All posts by Arrigoni Law

Attorneys Fees in Family Law

In a divorce or family law matter it is important to factor in the cost of attorney fees and Court costs in an action when deciding how you wish to proceed. It is foolhardy to not seek legal advice in divorce or family law matters. It is wise to understand it often may be difficult and expensive to obtain a Court order directing your spouse to pay your attorneys fees in the matter.

Under the law a Court can award fees to enable a party to carry on or contest the proceedings, provided it finds:

(1) that the fees are necessary for the good faith assertion of the party’s rights in the action and will not contribute unnecessarily to the length or and expense of the proceedings;

(2) that the party from whom fees, costs, and disbursements are sought has the means to pay them; and

(3) that the party to whom fees, costs, and disbursements are awarded does not have the means to pay them. Minn. Stat.518.14.

A Court can also award fees against a party who unreasonably contributes to the length or expense of the action, or if a party commits fraud, or takes what a Court determines are bad faith actions in a case. Fees and costs can be awarded at any point in the proceeding.

Attorney fees can be obtained when there is a gross disparity in incomes or financial situations in a case, but it often can be expensive and a lengthy process to obtain an award of fees. Sometimes Courts wait until trial after they hear and consider all evidence before deciding an issue involving fees, or make a small temporary award to allow a party to contest the case, but the award often falls far short of the attorney fees required to take the matter through a time-consuming litigation process or trial. It is folly to assume you are going to be awarded every dollar of fees you are incurring, even if there is a disparity in incomes because, in general, Courts are conservative in awarding fees and do not wish to risk encouraging potentially unnecessary litigation. By granting a large temporary award of fees Courts realize this may lead to more litigation rather than a settlement. Generally Courts want matters to settle and not be litigated.  They have very busy Court calendars already and often times ugly divorce litigation is not their favorite way to spend their time.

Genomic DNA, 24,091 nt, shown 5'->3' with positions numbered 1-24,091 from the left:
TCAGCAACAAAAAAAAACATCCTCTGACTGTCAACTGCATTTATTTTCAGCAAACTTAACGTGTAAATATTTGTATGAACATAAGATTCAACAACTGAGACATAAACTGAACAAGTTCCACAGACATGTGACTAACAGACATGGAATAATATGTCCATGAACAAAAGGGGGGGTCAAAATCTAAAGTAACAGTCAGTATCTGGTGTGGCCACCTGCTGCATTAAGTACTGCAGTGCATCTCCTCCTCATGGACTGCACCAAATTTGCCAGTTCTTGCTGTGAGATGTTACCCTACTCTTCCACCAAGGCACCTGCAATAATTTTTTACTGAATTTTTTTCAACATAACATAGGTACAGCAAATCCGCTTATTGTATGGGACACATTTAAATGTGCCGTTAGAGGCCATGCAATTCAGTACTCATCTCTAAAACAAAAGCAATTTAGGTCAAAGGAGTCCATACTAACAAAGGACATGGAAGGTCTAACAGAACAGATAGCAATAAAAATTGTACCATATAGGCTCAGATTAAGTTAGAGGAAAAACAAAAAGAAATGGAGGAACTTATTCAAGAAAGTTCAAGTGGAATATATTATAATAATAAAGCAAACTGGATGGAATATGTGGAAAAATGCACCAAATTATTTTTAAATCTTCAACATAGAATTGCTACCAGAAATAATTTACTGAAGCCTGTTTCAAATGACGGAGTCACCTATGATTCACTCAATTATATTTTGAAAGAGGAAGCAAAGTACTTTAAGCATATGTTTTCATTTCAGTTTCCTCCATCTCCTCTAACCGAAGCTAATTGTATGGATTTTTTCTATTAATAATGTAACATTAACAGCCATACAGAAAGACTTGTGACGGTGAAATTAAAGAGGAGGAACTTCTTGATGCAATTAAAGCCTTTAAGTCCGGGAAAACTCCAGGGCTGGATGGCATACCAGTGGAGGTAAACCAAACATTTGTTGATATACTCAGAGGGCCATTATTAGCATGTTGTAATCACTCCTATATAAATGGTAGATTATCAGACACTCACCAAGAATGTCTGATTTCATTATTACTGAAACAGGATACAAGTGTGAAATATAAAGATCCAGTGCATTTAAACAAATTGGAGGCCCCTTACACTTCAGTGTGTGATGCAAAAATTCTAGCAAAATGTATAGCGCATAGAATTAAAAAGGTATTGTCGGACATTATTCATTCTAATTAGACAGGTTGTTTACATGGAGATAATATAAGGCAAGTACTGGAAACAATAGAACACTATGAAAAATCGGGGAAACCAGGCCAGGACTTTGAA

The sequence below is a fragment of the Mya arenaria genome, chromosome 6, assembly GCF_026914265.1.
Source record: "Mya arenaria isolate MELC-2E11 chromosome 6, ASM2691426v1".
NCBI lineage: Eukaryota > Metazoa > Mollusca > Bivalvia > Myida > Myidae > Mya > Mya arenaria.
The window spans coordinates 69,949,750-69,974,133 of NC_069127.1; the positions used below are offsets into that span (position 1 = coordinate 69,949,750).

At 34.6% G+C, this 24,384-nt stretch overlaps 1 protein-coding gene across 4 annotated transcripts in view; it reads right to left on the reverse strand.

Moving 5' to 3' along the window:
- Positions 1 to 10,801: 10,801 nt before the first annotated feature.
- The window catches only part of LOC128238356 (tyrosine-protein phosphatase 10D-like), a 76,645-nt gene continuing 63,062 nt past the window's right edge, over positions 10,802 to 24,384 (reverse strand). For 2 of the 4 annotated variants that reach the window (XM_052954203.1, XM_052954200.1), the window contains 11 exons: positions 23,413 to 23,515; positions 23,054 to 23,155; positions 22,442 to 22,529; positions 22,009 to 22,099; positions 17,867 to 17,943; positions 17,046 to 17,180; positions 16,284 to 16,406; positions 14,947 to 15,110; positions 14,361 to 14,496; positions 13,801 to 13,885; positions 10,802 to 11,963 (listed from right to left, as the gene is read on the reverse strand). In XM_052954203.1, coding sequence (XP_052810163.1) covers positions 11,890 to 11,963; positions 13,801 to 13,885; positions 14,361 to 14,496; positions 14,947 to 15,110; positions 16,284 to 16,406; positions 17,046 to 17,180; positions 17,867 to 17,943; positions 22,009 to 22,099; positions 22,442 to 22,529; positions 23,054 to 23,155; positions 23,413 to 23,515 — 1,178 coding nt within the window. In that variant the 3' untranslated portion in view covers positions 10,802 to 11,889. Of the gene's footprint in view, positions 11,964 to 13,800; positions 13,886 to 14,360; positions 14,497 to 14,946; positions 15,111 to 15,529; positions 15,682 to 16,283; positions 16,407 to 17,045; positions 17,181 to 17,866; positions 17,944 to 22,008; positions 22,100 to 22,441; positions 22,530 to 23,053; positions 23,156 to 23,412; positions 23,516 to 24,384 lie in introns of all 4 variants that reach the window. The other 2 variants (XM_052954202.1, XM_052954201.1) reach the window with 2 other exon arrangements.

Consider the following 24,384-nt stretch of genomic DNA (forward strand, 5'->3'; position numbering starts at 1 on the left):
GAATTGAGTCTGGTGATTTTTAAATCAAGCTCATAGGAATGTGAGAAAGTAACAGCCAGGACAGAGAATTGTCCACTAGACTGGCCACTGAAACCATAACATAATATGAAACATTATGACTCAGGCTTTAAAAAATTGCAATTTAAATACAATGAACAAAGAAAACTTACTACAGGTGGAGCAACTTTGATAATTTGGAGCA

Instead of counting on or assuming you will be awarded attorney fees the best strategy is to attempt to minimize your own fees because 90% of cases settle short of a trial and it is never easy to negotiate or convince your spouse to voluntarily pay both sides attorney fees.

First carefully review and read your Retainer Agreement with your attorney to understand how you will be billed. Generally numerous phone calls or e-mails to your attorney will lead to a large attorney fee bill quickly. Do not use your attorney as a therapist or as a way to soothe your hurt feelings as it can be very expensive. Find a good friend, or family member, or therapist to talk about your emotional feelings and disappointment. Try to streamline communications to address multiple issues in a single call or e-mail and try not to constantly barrage your attorney with piecemeal information. If possible try to amicably resolve personal property disputes with your spouse without involving your attorney as fees can escalate fast over battles about old TVs or computers or used furniture that have small real current market value.